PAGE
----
Manually Copy SSH-key to server

September 05, 2020

Tags: ssh, digital ocean

I was recently in the situation where I needed to add an ssh-key to a Digital Ocean droplet. This happened because I had created the droplet without supplying the ssh-keys argument to the doctl command. It would be easier to simply recreate the droplet, but I had already updated the DNS records, and didn’t want to wait for them to propagate again.

$ doctl compute droplet create <name> \
    --region <region-slug> \
    --image <image-slug> \
    --size <size-slug> \
    --ssh-keys <ssh-key-fingerprint>

Also simply for posterity’s sake, this is what I needed to do to create an ssh key-pair, transfer the public key to the droplet and activate it in the Linux environment.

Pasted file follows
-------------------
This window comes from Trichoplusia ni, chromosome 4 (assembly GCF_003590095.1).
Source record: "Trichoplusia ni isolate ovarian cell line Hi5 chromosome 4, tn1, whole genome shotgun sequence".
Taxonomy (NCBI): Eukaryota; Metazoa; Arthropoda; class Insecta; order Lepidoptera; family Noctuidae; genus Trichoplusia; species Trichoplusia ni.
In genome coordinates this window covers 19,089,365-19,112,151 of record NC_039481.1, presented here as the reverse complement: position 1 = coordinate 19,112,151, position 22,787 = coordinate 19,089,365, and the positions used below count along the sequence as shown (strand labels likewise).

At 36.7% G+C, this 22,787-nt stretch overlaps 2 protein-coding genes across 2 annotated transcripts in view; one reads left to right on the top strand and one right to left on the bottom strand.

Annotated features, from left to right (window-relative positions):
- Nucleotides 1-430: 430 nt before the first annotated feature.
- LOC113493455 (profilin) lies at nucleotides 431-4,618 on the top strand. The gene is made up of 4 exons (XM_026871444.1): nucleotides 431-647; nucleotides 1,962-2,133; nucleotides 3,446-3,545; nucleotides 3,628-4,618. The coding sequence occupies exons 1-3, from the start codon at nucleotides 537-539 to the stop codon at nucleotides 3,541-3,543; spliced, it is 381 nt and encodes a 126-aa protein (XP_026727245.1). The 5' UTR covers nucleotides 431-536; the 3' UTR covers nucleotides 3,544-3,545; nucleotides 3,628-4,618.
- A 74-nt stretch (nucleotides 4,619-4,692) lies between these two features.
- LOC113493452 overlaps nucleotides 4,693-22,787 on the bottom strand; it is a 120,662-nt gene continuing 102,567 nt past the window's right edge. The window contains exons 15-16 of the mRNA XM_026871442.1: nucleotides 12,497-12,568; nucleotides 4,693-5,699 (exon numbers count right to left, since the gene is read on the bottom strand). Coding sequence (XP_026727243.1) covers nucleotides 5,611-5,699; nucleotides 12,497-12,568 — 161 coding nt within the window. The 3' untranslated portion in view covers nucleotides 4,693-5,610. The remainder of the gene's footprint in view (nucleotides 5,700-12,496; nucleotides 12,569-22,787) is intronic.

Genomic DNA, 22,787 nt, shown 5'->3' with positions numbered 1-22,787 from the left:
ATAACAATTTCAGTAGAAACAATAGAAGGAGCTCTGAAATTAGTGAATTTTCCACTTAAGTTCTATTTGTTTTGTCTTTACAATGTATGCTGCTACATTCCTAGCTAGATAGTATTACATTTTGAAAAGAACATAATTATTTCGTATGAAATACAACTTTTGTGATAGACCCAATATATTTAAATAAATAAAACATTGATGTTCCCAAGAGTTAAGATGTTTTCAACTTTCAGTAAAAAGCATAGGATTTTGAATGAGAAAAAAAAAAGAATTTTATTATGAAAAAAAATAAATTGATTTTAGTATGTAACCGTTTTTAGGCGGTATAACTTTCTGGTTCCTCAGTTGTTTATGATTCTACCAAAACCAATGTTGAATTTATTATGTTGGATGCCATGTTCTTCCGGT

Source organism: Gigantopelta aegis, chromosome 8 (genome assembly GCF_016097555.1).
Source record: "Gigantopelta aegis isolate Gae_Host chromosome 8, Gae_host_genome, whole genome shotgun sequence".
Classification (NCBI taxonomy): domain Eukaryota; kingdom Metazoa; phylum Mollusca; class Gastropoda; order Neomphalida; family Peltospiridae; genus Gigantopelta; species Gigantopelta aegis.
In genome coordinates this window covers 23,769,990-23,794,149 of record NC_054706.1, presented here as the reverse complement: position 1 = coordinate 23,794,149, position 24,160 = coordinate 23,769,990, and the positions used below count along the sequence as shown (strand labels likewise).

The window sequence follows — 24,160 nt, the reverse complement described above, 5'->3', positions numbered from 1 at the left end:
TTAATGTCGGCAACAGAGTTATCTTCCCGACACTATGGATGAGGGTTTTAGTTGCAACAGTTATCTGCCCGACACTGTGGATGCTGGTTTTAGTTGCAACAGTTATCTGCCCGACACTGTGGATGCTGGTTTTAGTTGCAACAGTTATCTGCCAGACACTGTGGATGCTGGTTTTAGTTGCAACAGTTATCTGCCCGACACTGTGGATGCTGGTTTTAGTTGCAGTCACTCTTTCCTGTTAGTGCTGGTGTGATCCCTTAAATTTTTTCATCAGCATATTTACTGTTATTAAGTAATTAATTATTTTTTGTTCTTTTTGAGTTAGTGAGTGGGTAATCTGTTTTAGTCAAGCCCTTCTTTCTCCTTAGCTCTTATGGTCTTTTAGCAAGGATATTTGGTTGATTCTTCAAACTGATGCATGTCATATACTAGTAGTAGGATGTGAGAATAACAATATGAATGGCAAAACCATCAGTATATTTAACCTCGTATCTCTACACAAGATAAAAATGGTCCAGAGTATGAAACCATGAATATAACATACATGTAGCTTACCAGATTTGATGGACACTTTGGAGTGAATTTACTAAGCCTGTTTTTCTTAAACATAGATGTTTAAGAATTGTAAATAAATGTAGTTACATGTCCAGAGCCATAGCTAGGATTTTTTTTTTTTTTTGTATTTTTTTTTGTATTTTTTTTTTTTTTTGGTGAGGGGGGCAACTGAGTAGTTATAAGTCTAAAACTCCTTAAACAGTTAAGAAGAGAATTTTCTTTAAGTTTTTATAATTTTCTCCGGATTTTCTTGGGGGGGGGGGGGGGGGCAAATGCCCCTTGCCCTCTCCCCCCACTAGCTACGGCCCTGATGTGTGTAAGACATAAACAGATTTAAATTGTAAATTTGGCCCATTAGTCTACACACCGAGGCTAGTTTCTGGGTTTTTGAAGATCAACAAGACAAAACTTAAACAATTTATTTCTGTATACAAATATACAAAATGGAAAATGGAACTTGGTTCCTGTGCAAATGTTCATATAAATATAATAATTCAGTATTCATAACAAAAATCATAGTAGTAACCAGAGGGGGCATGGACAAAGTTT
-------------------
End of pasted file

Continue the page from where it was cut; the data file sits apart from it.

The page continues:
On the local machine, if none exists generate a key-pair:

$ ssh-keygen

Follow the instructions.

Once the key-pair has been generated, two files will appear in the ~/.ssh-directory. Transfer the public key to the droplet:

$ scp ~/.ssh/ root@$DROPLETIP:~

Notice the :~ at the end there. We need to specify where on the server we want to put the file. This tells scp to throw it in the home directory.

Now that the public key has been transferred, login to the droplet:

$ ssh root@$DROPLETIP

Move the file into the .ssh directory and rename it to authorized_keys.

$ mv .ssh/authorized_keys

According to what I have read, ssh can be a bit picky about permissions, so we are supposed to lock down the file like this:

$ chmod 644 .ssh/authorized_keys

And likewise for the .ssh directory:

$ ls -la .ssh

Lock down the directory:

$ chmod 755 .ssh/